NAME  SYNOPSIS  DESCRIPTION  RETURN VALUE  ERRORS  ATTRIBUTES  CONFORMING TO  BUGS  SEE ALSO  COLOPHON 

POW(3) Linux Programmer's Manual POW(3)
pow, powf, powl  power functions
#include <math.h> double pow(double x, double y); float powf(float x, float y); long double powl(long double x, long double y); Link with lm. Feature Test Macro Requirements for glibc (see feature_test_macros(7)): powf(), powl(): _ISOC99_SOURCE  _POSIX_C_SOURCE >= 200112L  /* Since glibc 2.19: */ _DEFAULT_SOURCE  /* Glibc versions <= 2.19: */ _BSD_SOURCE  _SVID_SOURCE
These functions return the value of x raised to the power of y.
On success, these functions return the value of x to the power of y. If x is a finite value less than 0, and y is a finite noninteger, a domain error occurs, and a NaN is returned. If the result overflows, a range error occurs, and the functions return HUGE_VAL, HUGE_VALF, or HUGE_VALL, respectively, with the mathematically correct sign. If result underflows, and is not representable, a range error occurs, and 0.0 is returned. Except as specified below, if x or y is a NaN, the result is a NaN. If x is +1, the result is 1.0 (even if y is a NaN). If y is 0, the result is 1.0 (even if x is a NaN). If x is +0 (0), and y is an odd integer greater than 0, the result is +0 (0). If x is 0, and y greater than 0 and not an odd integer, the result is +0. If x is 1, and y is positive infinity or negative infinity, the result is 1.0. If the absolute value of x is less than 1, and y is negative infinity, the result is positive infinity. If the absolute value of x is greater than 1, and y is negative infinity, the result is +0. If the absolute value of x is less than 1, and y is positive infinity, the result is +0. If the absolute value of x is greater than 1, and y is positive infinity, the result is positive infinity. If x is negative infinity, and y is an odd integer less than 0, the result is 0. If x is negative infinity, and y less than 0 and not an odd integer, the result is +0. If x is negative infinity, and y is an odd integer greater than 0, the result is negative infinity. If x is negative infinity, and y greater than 0 and not an odd integer, the result is positive infinity. If x is positive infinity, and y less than 0, the result is +0. If x is positive infinity, and y greater than 0, the result is positive infinity. If x is +0 or 0, and y is an odd integer less than 0, a pole error occurs and HUGE_VAL, HUGE_VALF, or HUGE_VALL, is returned, with the same sign as x. If x is +0 or 0, and y is less than 0 and not an odd integer, a pole error occurs and +HUGE_VAL, +HUGE_VALF, or +HUGE_VALL, is returned.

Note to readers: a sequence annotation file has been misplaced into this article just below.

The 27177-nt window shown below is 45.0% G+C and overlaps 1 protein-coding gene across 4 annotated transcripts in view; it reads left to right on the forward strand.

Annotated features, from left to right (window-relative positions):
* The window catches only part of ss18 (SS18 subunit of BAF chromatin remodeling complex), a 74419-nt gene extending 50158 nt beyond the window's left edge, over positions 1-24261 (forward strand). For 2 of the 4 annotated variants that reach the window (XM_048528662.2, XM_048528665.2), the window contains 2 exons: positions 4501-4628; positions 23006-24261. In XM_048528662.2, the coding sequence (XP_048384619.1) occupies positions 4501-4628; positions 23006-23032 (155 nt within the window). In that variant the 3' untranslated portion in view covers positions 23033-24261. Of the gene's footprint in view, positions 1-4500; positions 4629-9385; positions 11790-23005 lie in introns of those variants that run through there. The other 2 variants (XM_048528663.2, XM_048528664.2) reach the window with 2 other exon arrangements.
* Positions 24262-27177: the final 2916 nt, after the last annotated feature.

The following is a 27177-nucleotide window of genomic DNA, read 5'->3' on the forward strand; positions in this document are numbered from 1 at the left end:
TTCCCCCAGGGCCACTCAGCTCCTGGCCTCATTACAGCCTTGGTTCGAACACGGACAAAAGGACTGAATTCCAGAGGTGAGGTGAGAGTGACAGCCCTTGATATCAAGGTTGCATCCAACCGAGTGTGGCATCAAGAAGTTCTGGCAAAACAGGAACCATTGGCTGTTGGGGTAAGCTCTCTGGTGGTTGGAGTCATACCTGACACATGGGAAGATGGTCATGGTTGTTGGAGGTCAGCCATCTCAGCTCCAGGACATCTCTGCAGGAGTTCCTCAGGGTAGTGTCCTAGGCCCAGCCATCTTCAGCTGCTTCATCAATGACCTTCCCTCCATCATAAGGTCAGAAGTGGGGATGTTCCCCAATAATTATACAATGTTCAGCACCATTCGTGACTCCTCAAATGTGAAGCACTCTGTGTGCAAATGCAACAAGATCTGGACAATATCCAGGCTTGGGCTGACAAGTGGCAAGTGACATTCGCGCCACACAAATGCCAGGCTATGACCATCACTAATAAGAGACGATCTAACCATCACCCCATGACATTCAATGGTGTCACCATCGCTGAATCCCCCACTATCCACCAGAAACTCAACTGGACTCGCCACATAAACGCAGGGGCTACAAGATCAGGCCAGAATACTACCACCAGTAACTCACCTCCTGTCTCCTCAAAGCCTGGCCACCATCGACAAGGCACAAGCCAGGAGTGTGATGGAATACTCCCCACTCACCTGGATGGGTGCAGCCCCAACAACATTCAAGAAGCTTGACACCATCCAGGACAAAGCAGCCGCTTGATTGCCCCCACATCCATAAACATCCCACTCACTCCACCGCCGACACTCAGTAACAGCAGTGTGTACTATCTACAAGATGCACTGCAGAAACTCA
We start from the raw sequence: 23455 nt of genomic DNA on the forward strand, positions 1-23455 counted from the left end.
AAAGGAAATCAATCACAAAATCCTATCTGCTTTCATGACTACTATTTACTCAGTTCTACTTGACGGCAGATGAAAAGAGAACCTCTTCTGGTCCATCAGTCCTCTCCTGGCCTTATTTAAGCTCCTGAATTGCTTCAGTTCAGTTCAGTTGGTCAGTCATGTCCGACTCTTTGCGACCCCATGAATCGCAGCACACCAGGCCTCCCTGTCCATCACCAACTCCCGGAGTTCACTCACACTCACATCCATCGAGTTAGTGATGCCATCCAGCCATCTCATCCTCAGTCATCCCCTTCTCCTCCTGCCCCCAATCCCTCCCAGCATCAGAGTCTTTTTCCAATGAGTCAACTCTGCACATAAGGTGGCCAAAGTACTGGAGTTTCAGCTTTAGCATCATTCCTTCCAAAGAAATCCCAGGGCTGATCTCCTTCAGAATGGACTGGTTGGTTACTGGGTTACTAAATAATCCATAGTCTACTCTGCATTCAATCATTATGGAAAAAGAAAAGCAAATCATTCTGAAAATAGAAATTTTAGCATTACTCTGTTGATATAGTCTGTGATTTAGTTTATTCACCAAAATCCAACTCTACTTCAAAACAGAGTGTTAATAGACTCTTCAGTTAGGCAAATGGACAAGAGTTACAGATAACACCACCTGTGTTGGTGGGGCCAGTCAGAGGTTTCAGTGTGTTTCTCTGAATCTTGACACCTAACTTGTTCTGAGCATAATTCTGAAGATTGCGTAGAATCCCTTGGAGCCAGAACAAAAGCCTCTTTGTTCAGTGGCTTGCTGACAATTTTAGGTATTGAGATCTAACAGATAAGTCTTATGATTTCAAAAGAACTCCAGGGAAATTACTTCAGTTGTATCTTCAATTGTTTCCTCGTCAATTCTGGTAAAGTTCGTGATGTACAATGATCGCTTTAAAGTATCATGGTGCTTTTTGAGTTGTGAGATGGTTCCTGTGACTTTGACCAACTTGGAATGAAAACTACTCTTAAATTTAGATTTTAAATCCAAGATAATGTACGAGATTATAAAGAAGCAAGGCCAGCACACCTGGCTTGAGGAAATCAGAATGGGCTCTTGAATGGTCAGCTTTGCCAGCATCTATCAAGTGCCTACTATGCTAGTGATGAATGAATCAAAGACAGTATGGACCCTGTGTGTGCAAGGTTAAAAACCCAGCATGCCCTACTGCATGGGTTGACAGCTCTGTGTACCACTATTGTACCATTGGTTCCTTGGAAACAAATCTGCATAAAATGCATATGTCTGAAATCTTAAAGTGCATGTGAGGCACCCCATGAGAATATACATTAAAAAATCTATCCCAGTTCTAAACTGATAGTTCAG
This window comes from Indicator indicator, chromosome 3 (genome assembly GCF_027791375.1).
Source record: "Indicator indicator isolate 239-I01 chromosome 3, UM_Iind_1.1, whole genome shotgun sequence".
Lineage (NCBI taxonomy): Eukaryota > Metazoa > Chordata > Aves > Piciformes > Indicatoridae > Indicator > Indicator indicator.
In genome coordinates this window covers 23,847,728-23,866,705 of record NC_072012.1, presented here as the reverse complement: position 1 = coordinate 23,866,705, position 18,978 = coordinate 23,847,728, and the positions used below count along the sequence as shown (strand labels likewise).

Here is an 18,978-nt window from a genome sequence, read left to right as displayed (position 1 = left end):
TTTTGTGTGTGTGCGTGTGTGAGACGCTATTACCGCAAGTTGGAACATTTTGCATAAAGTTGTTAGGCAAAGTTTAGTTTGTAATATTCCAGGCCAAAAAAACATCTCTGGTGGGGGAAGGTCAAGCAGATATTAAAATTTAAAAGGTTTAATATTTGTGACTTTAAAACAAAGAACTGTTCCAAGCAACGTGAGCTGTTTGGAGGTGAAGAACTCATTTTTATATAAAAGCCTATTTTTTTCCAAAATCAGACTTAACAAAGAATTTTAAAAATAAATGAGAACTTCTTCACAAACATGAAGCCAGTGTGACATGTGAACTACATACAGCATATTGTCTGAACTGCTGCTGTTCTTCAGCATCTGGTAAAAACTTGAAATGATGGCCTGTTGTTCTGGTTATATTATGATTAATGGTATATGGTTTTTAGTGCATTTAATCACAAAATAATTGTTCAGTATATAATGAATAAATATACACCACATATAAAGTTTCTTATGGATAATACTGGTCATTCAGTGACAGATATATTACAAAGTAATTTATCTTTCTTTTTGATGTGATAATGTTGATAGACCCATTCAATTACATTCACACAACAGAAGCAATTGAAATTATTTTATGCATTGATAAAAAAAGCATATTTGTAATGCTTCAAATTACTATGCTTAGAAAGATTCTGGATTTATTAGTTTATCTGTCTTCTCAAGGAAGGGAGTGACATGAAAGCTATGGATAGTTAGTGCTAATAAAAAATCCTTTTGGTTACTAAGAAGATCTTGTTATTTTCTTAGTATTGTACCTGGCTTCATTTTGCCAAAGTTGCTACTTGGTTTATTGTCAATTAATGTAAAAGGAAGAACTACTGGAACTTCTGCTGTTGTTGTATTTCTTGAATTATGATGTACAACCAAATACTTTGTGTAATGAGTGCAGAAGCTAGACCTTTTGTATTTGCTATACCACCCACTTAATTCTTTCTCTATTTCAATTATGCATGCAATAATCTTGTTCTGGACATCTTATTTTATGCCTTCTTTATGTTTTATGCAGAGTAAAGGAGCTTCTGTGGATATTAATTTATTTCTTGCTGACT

See math_error(7) for information on how to determine whether an error has occurred when calling these functions. The following errors can occur: Domain error: x is negative, and y is a finite noninteger errno is set to EDOM. An invalid floatingpoint exception (FE_INVALID) is raised. Pole error: x is zero, and y is negative errno is set to ERANGE (but see BUGS). A dividebyzero floatingpoint exception (FE_DIVBYZERO) is raised. Range error: the result overflows errno is set to ERANGE. An overflow floatingpoint exception (FE_OVERFLOW) is raised. Range error: the result underflows errno is set to ERANGE. An underflow floatingpoint exception (FE_UNDERFLOW) is raised.
For an explanation of the terms used in this section, see attributes(7). ┌──────────────────────┬───────────────┬─────────┐ │Interface │ Attribute │ Value │ ├──────────────────────┼───────────────┼─────────┤ │pow(), powf(), powl() │ Thread safety │ MTSafe │ └──────────────────────┴───────────────┴─────────┘
C99, POSIX.12001, POSIX.12008. The variant returning double also conforms to SVr4, 4.3BSD, C89.
Historical bugs (now fixed) Before glibc 2.28, on some architectures (e.g., x8664) pow() may be more than 10,000 times slower for some inputs than for other nearby inputs. This affects only pow(), and not powf() nor powl(). This problem was fixed in glibc 2.28. A number of bugs in the glibc implementation of pow() were fixed in glibc version 2.16. In glibc 2.9 and earlier, when a pole error occurs, errno is set to EDOM instead of the POSIXmandated ERANGE. Since version 2.10, glibc does the right thing. In version 2.3.2 and earlier, when an overflow or underflow error occurs, glibc's pow() generates a bogus invalid floatingpoint exception (FE_INVALID) in addition to the overflow or underflow exception.
cbrt(3), cpow(3), sqrt(3)
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20200609 POW(3)
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